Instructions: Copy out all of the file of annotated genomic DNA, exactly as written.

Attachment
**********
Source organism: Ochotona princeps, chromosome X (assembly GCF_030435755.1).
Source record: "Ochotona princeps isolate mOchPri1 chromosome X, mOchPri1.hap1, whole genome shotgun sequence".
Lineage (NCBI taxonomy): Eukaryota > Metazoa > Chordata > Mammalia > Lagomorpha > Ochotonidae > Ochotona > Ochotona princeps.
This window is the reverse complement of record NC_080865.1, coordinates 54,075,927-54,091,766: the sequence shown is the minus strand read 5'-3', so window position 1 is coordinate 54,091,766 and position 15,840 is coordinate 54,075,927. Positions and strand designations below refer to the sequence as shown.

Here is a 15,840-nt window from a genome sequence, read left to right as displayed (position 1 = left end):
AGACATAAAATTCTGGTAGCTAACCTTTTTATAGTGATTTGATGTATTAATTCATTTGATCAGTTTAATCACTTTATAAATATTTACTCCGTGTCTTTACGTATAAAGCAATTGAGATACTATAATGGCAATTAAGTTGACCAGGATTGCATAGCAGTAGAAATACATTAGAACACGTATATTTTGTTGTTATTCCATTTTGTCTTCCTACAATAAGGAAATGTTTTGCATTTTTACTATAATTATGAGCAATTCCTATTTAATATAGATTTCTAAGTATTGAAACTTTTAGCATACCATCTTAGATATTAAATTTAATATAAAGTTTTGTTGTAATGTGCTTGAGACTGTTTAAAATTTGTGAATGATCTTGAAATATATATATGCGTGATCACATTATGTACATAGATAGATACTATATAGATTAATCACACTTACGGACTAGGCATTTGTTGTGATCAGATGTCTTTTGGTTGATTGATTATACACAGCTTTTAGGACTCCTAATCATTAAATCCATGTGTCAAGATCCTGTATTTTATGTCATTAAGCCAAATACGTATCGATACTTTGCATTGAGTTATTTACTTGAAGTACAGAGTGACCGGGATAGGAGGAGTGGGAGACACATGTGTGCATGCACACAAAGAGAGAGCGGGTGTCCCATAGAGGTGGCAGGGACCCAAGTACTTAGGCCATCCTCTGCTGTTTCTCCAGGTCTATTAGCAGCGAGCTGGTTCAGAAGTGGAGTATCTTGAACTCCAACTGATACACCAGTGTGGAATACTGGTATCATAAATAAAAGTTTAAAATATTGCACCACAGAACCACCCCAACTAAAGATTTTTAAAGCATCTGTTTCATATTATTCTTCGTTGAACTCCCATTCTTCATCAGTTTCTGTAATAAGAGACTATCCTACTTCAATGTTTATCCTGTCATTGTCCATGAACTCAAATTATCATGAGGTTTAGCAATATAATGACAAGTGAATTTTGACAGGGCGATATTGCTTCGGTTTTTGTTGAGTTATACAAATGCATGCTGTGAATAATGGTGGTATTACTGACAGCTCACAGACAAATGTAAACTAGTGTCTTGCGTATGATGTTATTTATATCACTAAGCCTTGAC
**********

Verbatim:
Source organism: Ochotona princeps, chromosome X (assembly GCF_030435755.1).
Source record: "Ochotona princeps isolate mOchPri1 chromosome X, mOchPri1.hap1, whole genome shotgun sequence".
Lineage (NCBI taxonomy): Eukaryota > Metazoa > Chordata > Mammalia > Lagomorpha > Ochotonidae > Ochotona > Ochotona princeps.
This window is the reverse complement of record NC_080865.1, coordinates 54,075,927-54,091,766: the sequence shown is the minus strand read 5'-3', so window position 1 is coordinate 54,091,766 and position 15,840 is coordinate 54,075,927. Positions and strand designations below refer to the sequence as shown.

Here is a 15,840-nt window from a genome sequence, read left to right as displayed (position 1 = left end):
AGACATAAAATTCTGGTAGCTAACCTTTTTATAGTGATTTGATGTATTAATTCATTTGATCAGTTTAATCACTTTATAAATATTTACTCCGTGTCTTTACGTATAAAGCAATTGAGATACTATAATGGCAATTAAGTTGACCAGGATTGCATAGCAGTAGAAATACATTAGAACACGTATATTTTGTTGTTATTCCATTTTGTCTTCCTACAATAAGGAAATGTTTTGCATTTTTACTATAATTATGAGCAATTCCTATTTAATATAGATTTCTAAGTATTGAAACTTTTAGCATACCATCTTAGATATTAAATTTAATATAAAGTTTTGTTGTAATGTGCTTGAGACTGTTTAAAATTTGTGAATGATCTTGAAATATATATATGCGTGATCACATTATGTACATAGATAGATACTATATAGATTAATCACACTTACGGACTAGGCATTTGTTGTGATCAGATGTCTTTTGGTTGATTGATTATACACAGCTTTTAGGACTCCTAATCATTAAATCCATGTGTCAAGATCCTGTATTTTATGTCATTAAGCCAAATACGTATCGATACTTTGCATTGAGTTATTTACTTGAAGTACAGAGTGACCGGGATAGGAGGAGTGGGAGACACATGTGTGCATGCACACAAAGAGAGAGCGGGTGTCCCATAGAGGTGGCAGGGACCCAAGTACTTAGGCCATCCTCTGCTGTTTCTCCAGGTCTATTAGCAGCGAGCTGGTTCAGAAGTGGAGTATCTTGAACTCCAACTGATACACCAGTGTGGAATACTGGTATCATAAATAAAAGTTTAAAATATTGCACCACAGAACCACCCCAACTAAAGATTTTTAAAGCATCTGTTTCATATTATTCTTCGTTGAACTCCCATTCTTCATCAGTTTCTGTAATAAGAGACTATCCTACTTCAATGTTTATCCTGTCATTGTCCATGAACTCAAATTATCATGAGGTTTAGCAATATAATGACAAGTGAATTTTGACAGGGCGATATTGCTTCGGTTTTTGTTGAGTTATACAAATGCATGCTGTGAATAATGGTGGTATTACTGACAGCTCACAGACAAATGTAAACTAGTGTCTTGCGTATGATGTTATTTATATCACTAAGCCTTGAC